Manatee in Florida, USA
© Paul E Tessier/Cavan Images/Offset by Shutterstoc
Elephants of the sea. Manatee
Closer cousins to elephants than to other sea mammals like whales and dolphins, manatees are graceful swimmers who glide along coastal waters and rivers at about 5mph. These large creatures are herbivores who snack on sea grasses and other marine plants, so the fish in the photo needn't fear being eaten. Human activity is a substantial threat to these curious 'sea cows', which are often hurt or killed by boat propellers.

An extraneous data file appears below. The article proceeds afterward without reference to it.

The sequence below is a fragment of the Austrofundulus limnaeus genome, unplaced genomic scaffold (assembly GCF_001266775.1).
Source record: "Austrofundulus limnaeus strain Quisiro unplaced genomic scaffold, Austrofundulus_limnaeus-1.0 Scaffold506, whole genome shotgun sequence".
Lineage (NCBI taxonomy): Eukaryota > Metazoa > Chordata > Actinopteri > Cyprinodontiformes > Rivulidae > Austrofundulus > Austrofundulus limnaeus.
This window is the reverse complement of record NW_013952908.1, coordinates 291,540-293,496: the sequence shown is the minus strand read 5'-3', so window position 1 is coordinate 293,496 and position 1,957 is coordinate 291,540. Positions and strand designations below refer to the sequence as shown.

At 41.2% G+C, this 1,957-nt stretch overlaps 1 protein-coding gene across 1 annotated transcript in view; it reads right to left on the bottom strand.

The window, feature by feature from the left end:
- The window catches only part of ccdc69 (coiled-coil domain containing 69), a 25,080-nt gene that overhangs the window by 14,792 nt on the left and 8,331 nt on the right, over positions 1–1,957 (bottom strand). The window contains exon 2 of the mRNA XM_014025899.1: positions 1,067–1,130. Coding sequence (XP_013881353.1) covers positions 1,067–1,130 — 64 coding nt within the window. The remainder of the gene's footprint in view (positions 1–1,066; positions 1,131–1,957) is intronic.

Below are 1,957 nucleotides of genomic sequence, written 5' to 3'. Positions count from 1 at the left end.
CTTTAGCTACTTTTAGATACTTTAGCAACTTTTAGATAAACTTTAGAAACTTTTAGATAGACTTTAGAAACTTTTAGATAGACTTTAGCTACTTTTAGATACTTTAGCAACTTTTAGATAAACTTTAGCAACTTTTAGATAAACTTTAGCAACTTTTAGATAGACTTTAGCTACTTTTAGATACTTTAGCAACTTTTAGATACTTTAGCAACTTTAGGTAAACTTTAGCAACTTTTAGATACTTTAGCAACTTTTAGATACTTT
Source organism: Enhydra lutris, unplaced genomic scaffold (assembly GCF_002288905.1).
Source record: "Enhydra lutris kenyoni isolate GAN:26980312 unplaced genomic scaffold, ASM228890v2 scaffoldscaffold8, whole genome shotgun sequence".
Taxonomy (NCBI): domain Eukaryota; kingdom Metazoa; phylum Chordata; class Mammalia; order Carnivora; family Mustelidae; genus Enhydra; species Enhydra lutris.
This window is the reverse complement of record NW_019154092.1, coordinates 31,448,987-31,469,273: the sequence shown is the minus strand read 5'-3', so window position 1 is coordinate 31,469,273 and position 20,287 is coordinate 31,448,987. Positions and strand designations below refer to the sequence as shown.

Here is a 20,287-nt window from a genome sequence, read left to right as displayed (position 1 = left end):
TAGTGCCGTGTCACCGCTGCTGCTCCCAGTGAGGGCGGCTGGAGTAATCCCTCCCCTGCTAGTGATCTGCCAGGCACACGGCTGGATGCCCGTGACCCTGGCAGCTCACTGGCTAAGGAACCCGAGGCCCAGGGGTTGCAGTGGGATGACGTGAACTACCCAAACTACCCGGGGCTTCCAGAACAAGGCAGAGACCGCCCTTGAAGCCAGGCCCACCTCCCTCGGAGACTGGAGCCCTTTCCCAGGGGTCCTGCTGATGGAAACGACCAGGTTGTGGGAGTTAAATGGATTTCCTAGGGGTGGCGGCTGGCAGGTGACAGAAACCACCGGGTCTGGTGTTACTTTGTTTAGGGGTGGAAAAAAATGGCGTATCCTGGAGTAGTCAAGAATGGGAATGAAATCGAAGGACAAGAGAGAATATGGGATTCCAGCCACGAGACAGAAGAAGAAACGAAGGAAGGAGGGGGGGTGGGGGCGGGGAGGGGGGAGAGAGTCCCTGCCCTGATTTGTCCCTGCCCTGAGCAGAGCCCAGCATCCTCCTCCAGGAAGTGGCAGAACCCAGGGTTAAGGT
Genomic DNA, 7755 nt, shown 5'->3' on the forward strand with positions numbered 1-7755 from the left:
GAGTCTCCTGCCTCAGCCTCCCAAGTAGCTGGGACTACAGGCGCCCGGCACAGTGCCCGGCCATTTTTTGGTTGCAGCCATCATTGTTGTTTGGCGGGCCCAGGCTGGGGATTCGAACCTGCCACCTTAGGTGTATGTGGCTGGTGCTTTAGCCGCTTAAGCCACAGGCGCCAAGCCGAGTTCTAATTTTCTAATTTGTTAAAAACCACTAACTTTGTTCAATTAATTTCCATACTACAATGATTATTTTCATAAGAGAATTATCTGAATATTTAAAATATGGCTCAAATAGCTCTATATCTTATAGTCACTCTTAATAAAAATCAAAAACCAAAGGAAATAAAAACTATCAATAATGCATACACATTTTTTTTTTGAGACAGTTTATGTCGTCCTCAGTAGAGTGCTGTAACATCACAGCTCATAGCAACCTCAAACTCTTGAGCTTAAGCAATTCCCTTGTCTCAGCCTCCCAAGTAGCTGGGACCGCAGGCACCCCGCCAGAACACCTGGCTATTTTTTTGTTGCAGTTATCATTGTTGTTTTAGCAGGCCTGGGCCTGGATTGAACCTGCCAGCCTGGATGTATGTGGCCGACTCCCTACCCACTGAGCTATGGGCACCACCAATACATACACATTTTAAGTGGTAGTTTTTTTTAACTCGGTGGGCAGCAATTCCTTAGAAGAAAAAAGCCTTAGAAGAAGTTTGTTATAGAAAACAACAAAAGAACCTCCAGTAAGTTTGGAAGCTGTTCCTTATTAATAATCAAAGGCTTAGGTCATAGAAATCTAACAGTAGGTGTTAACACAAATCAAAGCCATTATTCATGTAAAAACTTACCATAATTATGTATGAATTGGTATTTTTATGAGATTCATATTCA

There are three species of manatee, the West Indian manatee, found along the North American east coast from Florida to Brazil, the Amazonian manatee, found in the famous river and the African manatee which swims along the west coast and rivers of Africa. In Florida, where our homepage friend was photographed, manatee populations have rallied since hitting a low in the early 1990s, when it was thought only about 1,200 were left. Current estimates now have their numbers at 5,000 or more.